USA Today is one of that country’s few national newspapers. Others include the Wall Street Journal and the Christian Science Monitor, but unlike these titles USA Today may be phasing out its printed versions. There are only around 730,000 copies printed for a nation of over 350 million people and as the online subscriber base for the newspaper grows, it is easy to understand why the paper’s owners, Gannett Company wants to get out of print. The estimated readership of USA Today is around 2.6 million, fertile ground for chasing digital subscriptions. And of course it’s cheaper.
We have always been strong supporters of the printing industry and its sustainability. We have encouraged the use of print as a sustainable communications medium because it is mostly based on a renewable resource, paper. It is still highly sustainable as a medium, however it is increasingly clear that today’s communications business is all about data, rather than format.
We are told with increasing shrillness that something must be done about climate change. And it must, but too often we have dismissed the calls to arms simply because we can. We can hide behind the lazy idea that it’s not as bad as it seems, that someone, somewhere will deal with the problem, that it isn’t our responsibility. Recent events have put paid to that convenient complacency and the need to act becomes more urgent with each passing day.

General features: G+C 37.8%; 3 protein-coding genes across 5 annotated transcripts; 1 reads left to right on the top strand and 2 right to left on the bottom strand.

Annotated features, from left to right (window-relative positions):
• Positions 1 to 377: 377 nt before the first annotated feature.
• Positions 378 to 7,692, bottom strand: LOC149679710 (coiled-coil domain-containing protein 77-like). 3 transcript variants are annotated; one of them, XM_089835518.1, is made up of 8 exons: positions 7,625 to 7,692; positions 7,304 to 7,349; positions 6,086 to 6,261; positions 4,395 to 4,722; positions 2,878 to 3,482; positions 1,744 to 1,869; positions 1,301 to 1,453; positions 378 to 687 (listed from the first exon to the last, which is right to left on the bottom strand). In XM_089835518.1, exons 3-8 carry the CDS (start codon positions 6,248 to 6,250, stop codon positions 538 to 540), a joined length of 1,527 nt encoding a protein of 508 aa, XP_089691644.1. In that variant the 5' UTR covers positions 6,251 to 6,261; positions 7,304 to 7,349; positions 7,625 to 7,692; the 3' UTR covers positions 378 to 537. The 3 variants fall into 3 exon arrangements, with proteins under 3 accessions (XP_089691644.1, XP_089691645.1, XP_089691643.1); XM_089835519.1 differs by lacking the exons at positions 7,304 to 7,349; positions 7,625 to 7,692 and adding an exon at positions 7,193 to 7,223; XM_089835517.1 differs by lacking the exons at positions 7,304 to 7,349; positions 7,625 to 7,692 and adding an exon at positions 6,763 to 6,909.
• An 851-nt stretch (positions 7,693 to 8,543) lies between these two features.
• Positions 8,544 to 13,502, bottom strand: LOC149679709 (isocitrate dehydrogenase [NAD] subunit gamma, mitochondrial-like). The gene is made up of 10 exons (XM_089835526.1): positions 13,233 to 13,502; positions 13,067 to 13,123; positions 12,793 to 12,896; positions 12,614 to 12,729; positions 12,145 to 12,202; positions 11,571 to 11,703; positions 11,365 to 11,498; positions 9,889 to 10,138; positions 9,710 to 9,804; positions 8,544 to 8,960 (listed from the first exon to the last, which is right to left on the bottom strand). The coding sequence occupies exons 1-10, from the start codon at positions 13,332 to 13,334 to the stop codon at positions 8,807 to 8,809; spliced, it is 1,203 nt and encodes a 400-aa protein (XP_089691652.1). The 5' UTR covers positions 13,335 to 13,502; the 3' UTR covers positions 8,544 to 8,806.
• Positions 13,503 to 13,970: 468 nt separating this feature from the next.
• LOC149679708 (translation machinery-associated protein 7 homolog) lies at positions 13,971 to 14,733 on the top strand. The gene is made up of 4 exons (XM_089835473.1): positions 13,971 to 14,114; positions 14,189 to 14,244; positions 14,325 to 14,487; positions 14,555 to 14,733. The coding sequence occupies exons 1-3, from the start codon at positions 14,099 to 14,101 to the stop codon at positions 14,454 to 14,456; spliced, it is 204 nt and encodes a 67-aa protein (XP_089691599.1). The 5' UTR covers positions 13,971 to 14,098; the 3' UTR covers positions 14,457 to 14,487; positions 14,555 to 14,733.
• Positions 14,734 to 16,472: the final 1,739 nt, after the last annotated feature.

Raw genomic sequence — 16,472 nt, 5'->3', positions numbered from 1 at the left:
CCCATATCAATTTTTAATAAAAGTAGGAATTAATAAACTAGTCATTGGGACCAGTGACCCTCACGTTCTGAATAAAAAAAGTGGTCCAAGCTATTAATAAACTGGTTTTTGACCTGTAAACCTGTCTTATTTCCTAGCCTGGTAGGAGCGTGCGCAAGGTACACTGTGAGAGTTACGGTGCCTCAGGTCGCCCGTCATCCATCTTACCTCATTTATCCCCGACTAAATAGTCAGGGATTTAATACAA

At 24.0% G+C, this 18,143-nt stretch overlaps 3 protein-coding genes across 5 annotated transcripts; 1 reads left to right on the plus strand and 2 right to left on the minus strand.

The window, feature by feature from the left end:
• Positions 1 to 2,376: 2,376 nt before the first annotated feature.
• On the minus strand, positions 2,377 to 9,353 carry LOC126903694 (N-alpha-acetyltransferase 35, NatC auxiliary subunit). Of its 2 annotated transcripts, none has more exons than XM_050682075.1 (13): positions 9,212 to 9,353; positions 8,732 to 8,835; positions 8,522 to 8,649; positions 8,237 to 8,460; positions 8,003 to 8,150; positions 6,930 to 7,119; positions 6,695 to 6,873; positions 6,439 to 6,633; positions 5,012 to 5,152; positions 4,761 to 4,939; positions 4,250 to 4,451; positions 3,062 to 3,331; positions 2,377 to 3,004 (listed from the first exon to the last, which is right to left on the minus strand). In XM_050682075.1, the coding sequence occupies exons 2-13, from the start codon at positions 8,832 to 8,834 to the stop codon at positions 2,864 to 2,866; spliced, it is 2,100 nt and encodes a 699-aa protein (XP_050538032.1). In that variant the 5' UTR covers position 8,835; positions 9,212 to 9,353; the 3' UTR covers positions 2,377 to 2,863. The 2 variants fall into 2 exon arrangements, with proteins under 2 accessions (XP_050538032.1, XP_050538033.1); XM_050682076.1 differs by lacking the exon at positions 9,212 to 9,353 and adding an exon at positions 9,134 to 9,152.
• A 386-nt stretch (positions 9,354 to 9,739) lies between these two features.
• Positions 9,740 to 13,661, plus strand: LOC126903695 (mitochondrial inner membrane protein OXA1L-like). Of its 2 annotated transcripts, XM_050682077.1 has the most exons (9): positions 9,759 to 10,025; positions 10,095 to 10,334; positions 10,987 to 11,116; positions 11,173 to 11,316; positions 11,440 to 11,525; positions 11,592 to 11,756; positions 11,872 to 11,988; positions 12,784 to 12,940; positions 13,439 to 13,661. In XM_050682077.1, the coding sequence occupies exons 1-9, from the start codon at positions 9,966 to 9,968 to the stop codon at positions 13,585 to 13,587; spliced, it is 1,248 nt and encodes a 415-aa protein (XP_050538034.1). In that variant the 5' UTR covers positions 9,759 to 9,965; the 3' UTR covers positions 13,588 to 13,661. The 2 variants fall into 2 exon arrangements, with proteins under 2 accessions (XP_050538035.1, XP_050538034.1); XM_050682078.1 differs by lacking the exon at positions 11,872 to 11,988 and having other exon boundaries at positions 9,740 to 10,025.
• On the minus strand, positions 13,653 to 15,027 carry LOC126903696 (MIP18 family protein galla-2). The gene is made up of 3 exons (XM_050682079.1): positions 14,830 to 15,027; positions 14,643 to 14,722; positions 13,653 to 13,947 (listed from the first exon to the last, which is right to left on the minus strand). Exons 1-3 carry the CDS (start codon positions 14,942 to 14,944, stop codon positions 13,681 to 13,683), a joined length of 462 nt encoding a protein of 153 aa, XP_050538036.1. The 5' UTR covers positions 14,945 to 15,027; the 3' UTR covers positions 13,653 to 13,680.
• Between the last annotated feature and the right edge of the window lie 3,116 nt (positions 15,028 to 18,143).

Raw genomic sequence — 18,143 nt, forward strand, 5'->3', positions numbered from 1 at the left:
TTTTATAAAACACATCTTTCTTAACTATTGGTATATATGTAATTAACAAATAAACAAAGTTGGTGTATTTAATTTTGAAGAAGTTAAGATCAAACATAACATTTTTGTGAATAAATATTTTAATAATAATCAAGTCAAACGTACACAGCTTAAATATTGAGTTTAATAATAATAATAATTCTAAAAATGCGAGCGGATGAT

Switching to processless plates ought to be a no brainer, since they are far kinder to the environment than conventional plates. The decision should be not whether to do it, but whose plates to go for. Agfa, Fujifilm and Kodak are the top developers and manufacturers of this technology so the investment decision isn’t too complicated. But Kodak has just made it easier with the introduction of a plate savings estimator for its Sonora process free plates
It’s been over ten years since we started the Verdigris project to raise environmental awareness within the worldwide graphics industry. In that time there have been sporadic flurries of interest in sustainability from printing companies, but rather more interest has come from their customers, the print buyers. But recently the flurries have started getting more frequent and urgent as climate change has jumped to the top of political and economic agendas, as well as social ones.